Gaming and Semantics
Language is an evolutionary thing. It changes over time, reflecting the needs of the culture that use it. Furthermore, each unique sub-set of society seems to create and utilise its own bespoke lexicon. From business, science, politics, religion, to sports and other leisure activities, all use terminology that is pertinent to their own group. Overtime some of these terms crossover from one niche to another to eventually find broad mainstream acceptance. It is a fascinating process and one I think has accelerated in recent years due to the growth of social media.
Gaming as a culture typifies this linguistic trend, although some terms are ambiguous and not clearly defined. This subsequently leads to skewed debates and discussion, as there is not mutually agreed frame of reference or definition. Furthermore, when discussing wider issues such as game content, particularly political or social themes, there is often a great deal of pejorative terms and ill-conceived labels bandied about, which are used not to describe but to discredit. This seems to reflect the increasingly bi-partisan nature of all public debates these days, especially politics. Sadly, such language taints the gaming community and damages its reputation.
Something that comes up habitually is the term "carebear". Initially this was a term that was jokingly employed to describe players that preferred the social interaction of PVE content and avoided player versus player gameplay. Now it seems to be a routine epithet to negatively label anyone who doesn't advocate any of the competitive aspects of gaming. If you do not like PVP, or end-game raiding, warzones, skirmishes or the like you are a "carebear". The implication being that caring and compassion are negative things and potentially a sign of weakness. It’s a blanket term design to belittle and standard ammunition in ad hominem attacks.
During the seventies, UK national politics was extremely binary. The right was focused on privatisation, small government and the free market. The left advocated the welfare state, social responsibility and equality. It was during this period that I first became aware of the term "do gooder"; a term broadly meaning a well-meaning but unrealistic or interfering philanthropist or reformer. Yet overtime it simple degenerated into a pejorative label for anyone who's politics were not sufficiently right wing. Any sort of policy that advocated fairness or parity was lambasted with this term, to the point where it became nothing but a vacuous buzz word. The reason I mention this is because the exactly the same thing is happening today with the trite label "social justice warrior".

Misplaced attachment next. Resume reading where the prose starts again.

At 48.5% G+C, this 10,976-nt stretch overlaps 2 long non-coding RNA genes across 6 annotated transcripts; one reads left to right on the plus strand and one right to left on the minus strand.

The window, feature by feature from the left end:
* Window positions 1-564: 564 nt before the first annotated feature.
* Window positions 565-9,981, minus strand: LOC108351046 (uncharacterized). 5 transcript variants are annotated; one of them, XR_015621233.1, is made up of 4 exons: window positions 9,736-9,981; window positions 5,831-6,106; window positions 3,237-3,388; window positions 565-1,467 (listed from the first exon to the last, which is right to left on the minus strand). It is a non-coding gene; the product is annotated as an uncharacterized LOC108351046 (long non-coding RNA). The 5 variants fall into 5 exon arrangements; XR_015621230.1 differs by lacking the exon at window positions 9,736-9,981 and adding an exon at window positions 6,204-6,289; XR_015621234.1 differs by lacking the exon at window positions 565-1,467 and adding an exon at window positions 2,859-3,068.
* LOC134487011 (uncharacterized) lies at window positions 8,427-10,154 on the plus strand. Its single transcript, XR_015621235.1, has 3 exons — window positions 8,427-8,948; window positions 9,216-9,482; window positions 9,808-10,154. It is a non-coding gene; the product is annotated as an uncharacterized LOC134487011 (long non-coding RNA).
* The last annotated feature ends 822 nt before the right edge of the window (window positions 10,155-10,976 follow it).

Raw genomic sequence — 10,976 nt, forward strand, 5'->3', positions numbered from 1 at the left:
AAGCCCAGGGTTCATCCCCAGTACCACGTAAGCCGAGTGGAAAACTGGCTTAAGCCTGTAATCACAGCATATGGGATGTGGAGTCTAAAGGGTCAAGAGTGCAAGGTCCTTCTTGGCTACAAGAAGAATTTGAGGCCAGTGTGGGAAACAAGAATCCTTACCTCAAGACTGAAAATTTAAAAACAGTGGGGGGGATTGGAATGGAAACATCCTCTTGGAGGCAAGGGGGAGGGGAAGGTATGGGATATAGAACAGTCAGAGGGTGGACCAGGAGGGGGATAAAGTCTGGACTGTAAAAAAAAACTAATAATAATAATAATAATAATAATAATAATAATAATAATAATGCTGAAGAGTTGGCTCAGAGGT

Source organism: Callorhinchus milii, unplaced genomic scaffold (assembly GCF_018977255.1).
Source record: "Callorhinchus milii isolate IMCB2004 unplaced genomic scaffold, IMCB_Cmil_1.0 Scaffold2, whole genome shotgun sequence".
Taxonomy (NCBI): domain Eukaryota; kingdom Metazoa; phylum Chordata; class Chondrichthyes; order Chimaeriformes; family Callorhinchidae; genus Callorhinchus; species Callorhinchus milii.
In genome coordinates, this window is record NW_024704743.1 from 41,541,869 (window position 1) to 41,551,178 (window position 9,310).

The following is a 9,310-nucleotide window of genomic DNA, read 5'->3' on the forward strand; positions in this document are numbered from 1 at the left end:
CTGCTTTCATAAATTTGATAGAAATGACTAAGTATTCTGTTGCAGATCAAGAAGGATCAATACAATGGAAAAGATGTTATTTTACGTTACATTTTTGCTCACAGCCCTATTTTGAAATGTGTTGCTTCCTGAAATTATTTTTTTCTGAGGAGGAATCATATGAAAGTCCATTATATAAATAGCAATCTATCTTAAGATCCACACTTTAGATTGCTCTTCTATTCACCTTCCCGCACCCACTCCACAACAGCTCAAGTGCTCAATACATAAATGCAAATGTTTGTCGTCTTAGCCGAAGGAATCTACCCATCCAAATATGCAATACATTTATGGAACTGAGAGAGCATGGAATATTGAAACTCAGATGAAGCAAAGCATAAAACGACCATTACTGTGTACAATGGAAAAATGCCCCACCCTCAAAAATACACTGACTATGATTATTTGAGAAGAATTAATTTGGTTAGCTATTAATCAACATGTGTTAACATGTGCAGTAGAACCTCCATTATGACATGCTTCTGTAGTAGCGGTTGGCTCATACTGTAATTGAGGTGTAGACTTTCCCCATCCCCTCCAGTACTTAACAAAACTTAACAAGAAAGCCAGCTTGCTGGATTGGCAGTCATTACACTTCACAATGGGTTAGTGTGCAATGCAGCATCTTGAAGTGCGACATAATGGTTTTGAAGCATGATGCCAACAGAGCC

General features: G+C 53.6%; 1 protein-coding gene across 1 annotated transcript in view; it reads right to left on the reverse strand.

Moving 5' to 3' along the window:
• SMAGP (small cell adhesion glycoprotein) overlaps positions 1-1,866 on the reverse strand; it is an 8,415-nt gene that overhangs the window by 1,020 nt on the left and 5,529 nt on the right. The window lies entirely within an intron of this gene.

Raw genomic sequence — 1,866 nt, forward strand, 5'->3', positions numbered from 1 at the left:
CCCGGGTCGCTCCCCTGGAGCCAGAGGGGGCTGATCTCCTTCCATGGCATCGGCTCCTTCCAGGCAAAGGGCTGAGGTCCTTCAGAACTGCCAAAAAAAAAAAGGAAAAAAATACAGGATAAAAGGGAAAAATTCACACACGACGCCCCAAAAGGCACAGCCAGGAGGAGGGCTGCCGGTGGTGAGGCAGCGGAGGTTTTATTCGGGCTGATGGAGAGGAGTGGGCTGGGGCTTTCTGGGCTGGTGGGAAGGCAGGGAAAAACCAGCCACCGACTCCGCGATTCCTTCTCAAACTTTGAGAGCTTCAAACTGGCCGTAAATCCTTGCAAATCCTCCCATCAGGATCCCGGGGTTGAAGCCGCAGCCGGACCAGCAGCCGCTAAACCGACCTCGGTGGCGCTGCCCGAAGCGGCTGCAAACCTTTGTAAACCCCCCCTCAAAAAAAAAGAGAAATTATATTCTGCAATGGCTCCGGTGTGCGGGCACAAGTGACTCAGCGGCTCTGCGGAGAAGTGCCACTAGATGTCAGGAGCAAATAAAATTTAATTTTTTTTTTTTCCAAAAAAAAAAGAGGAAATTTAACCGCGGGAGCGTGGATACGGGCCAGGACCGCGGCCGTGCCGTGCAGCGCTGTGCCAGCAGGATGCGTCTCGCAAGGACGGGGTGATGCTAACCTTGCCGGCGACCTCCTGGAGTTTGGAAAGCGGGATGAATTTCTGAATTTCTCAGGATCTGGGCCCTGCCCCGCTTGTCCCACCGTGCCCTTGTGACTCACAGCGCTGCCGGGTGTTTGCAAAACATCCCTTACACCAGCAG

Like social and political controversies, gaming debates usually grind to a halt under the weight of these pejorative terms. Any sort of meaningful and mature discourse is obscured under a swath of pointless and ultimately meaningless buzzwords. "Feminazi", "delicate snowflake","filthy casual gamer" and other such names are bandied about, dragging the debate away from a level playing field and into the playground. Combine this sort of rhetoric with the prevailing mindset that eschews reason, critical thinking and the scope to disagree in a civil fashion and all rational discussion ends. The winner is simply those who shout loudest. History has shown us that such groups are seldom the best informed.
When this sort of philosophy prevails it ultimately does more harm than good. Sadly, at present, too many gamers are so busy indulging in territorial pissing that they are oblivious to the fact that they are befouling their own waterhole. It's only a matter of time before the well is truly poisoned. If gaming culture genuinely wants to improve for everyone's benefits then it needs start thinking. That begins with the language that we use towards each other. The alternative is to continue down the current road and let those who want to watch Rome burn, do so to the detriment of all. In the meantime, there will be those that disassociate themselves from the mainstream and set up isolated safe havens for likeminded gamers. However, that doesn't really fix the long-term problems. Are smaller more fragmented markets and communities ultimately good for gaming?